When you find the right knife, it's like finding the right dog. It's a companion and if you care about knives as much as I do, it will become a part of your identity, even if just in the woods. It's your Excalibur, your Red Ryder, your Lucille . But the right knife is not a one-way commitment. You have to give back. Fortunately, your knife will never ask as much of you as you will of it.
A knife is a tool. You wouldn't leave chicken guts on your hammer and you should offer the same courtesy to your knife. When you're done with your knife, wipe it down. Wiping your knife dry is the key. Hand wash it if you have to, otherwise give it a loving wipe-down and a bit of oil. Never, ever put a knife in the dishwasher.
Keep in mind that at some point, regardless of the style, many knives will touch food. Choose an oil that is food-safe but not a cooking oil. Cooking oils can become rancid and if you don't use your knife often between oilings then, well, you know. I use mineral oil intended for use on cutting boards on my own knives.
The patina on a knife will change with time and use. It will rub off, scratch, darken, lighten, and change color. Change is good. A used knife is a more interesting knife. Particularly acidic materials will change the patina more quickly. The patina will help protect your knife from corrosion but it is not foolproof. If your knife came with a forced patina, you've got a head start. In addition to offering a bit of protection right off the bat, the forced patina will keep the natural patina you acquire later much more even looking.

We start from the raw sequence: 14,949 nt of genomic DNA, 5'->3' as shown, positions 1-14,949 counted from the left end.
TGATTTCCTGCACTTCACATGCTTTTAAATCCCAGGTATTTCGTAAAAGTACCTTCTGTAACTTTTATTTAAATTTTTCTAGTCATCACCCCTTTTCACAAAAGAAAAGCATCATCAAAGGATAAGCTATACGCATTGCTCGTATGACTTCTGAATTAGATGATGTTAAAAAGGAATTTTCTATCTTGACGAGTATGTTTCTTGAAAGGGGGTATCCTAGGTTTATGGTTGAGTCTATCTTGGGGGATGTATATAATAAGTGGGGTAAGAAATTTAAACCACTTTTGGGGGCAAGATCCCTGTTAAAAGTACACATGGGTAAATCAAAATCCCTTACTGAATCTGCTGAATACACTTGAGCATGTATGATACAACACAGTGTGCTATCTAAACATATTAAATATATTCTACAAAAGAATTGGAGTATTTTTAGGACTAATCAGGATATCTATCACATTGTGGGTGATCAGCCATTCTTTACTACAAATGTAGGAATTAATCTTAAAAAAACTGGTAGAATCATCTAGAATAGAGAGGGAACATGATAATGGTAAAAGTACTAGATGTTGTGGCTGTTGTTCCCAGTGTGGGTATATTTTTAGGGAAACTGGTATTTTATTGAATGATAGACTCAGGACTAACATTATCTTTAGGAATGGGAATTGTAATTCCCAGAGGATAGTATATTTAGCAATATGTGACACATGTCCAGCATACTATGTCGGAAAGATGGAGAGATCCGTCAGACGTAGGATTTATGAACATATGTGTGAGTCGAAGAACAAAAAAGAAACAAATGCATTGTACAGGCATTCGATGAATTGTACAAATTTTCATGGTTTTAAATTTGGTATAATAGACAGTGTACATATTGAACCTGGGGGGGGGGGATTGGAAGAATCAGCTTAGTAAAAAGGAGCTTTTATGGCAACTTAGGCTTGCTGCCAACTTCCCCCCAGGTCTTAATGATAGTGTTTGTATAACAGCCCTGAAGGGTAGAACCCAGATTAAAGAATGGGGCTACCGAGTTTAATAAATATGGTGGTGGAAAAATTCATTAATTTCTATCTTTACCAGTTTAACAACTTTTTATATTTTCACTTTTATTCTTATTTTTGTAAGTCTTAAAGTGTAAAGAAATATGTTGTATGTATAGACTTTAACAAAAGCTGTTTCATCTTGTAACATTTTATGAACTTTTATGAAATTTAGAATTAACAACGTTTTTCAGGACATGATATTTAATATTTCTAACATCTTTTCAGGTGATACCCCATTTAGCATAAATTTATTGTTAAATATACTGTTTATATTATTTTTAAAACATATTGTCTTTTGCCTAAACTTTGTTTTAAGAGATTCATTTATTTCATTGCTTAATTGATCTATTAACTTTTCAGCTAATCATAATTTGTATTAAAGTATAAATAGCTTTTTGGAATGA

Your handle can also use a bit of love, but probably not much. All of the handle material I use is stable and will resist normal wear and tear. The woods handles I use are stabilized; the rest are resin based and are tough as nails. Still, a bit of oil on a handle will go a long way toward making your knife look like a millions bucks again.
Sharpen your knife however you like to sharpen it, so long as you know what you're doing. If you don't know what you're doing, you've probably got a friend who does. Learning how to sharpen from scratch isn't the easiest thing in the world, but it's also not all that hard. A bit of education and practice on a less expensive knife goes a long way. Keep in mind that every time you sharpen your knife, you're making it smaller. All knives, carbon or otherwise, prefer a light touch-up before they get too dull and you'll never have to remove too much steel. It'll save your knife and your time. A good strop with some compound will work wonders.
There's not really much more to think about. Wipe, dry, strop, oil. If there's anything I didn't cover, I'm more than happy to point you in the right direction.